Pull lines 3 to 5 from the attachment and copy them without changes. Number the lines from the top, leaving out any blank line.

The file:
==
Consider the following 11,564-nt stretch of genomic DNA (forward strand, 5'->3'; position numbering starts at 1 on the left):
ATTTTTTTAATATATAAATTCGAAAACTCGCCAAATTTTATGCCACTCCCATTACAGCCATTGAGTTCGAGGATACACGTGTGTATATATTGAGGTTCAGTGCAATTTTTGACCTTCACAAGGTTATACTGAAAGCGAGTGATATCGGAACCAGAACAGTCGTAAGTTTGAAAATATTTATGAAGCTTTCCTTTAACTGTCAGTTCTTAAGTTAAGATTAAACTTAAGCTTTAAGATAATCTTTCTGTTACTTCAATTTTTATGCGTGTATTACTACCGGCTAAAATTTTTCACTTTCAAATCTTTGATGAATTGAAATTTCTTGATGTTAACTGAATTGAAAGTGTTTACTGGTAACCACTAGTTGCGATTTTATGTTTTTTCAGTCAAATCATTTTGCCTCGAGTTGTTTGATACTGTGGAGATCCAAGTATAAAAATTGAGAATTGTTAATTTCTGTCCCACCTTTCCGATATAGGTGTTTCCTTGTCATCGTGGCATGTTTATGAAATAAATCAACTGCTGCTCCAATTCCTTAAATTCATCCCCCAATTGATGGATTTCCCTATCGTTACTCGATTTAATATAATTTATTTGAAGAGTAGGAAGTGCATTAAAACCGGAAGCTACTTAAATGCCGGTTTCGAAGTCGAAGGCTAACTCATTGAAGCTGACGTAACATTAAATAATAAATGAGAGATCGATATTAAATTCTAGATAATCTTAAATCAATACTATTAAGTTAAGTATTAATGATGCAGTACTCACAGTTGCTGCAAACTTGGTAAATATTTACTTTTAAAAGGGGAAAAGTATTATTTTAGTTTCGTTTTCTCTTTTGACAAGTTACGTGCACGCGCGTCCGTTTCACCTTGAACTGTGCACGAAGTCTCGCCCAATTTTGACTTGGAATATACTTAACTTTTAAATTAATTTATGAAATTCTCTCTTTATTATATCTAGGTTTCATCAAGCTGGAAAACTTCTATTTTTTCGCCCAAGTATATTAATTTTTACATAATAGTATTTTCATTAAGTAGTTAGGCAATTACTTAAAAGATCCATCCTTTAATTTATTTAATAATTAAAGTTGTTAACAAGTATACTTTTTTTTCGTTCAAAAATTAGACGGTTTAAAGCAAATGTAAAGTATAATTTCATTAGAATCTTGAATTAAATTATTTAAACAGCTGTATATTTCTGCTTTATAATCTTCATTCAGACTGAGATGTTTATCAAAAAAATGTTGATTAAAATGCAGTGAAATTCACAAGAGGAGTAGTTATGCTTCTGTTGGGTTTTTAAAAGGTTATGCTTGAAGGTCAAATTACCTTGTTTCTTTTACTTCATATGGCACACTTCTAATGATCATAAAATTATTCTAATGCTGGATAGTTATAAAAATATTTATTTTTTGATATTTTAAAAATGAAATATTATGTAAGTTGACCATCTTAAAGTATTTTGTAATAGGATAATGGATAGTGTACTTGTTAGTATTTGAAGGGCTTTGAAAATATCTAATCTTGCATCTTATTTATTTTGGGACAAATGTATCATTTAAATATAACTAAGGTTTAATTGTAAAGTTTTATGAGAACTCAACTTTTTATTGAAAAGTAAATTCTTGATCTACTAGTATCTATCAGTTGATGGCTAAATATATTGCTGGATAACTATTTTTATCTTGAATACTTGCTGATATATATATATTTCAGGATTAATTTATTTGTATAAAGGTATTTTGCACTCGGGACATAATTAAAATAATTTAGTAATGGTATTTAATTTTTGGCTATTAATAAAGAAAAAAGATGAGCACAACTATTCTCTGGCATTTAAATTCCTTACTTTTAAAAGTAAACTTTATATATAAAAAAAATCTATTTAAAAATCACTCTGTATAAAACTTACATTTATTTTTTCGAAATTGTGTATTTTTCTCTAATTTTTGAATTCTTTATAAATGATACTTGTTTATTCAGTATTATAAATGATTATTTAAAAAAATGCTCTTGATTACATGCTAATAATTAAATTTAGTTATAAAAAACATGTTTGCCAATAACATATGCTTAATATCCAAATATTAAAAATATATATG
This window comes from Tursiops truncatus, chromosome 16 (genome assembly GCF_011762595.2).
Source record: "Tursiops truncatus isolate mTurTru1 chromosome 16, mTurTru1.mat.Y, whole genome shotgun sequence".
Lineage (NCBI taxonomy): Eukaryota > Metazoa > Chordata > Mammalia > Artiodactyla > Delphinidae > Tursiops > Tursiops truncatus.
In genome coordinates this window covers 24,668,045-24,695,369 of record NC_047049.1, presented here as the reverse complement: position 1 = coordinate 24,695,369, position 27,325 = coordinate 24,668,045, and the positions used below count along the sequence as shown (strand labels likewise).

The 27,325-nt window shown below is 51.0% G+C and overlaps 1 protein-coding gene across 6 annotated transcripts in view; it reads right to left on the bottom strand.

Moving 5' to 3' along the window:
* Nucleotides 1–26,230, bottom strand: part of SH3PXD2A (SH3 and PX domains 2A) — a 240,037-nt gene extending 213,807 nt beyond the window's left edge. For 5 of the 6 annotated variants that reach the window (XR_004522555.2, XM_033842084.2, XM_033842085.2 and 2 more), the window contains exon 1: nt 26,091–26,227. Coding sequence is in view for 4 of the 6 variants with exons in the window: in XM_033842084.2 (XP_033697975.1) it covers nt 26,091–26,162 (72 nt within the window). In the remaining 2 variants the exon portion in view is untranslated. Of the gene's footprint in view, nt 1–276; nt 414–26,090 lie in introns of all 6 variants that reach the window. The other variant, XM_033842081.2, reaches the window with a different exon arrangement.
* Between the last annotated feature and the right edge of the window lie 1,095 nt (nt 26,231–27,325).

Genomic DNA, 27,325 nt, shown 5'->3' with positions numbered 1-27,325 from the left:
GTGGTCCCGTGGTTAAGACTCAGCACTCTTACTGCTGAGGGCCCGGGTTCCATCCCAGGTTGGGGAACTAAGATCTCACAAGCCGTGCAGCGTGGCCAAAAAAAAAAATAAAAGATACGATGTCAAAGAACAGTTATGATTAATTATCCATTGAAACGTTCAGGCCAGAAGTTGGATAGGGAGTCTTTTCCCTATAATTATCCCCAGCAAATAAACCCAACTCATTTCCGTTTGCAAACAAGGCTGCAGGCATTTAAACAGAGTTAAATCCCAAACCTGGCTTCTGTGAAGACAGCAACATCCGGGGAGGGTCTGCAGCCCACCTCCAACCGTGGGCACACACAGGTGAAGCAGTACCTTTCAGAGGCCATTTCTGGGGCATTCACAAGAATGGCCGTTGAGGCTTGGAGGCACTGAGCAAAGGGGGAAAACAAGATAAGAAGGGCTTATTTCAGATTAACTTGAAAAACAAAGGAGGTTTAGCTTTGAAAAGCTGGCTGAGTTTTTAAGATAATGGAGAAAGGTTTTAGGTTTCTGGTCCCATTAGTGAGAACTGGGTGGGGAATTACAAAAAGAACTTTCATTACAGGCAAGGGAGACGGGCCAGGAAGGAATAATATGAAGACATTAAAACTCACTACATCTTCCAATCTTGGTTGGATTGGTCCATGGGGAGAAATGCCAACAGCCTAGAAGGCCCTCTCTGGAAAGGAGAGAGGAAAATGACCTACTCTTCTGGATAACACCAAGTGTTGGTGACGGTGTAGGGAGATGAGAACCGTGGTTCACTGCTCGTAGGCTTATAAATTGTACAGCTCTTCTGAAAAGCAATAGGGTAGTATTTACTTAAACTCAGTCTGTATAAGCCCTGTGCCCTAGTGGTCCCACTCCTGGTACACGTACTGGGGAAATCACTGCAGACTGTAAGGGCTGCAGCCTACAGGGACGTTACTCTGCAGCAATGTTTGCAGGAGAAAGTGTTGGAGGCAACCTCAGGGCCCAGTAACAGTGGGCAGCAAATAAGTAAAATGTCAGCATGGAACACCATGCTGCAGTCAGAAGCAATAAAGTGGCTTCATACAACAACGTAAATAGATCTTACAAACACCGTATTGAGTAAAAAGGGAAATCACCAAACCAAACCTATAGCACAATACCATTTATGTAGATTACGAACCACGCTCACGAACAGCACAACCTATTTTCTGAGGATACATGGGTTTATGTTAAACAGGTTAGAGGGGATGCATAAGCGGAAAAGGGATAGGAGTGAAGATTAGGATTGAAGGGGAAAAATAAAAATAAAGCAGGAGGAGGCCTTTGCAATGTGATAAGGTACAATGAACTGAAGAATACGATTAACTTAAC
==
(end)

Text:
This window comes from Tursiops truncatus, chromosome 16 (genome assembly GCF_011762595.2).
Source record: "Tursiops truncatus isolate mTurTru1 chromosome 16, mTurTru1.mat.Y, whole genome shotgun sequence".
Lineage (NCBI taxonomy): Eukaryota > Metazoa > Chordata > Mammalia > Artiodactyla > Delphinidae > Tursiops > Tursiops truncatus.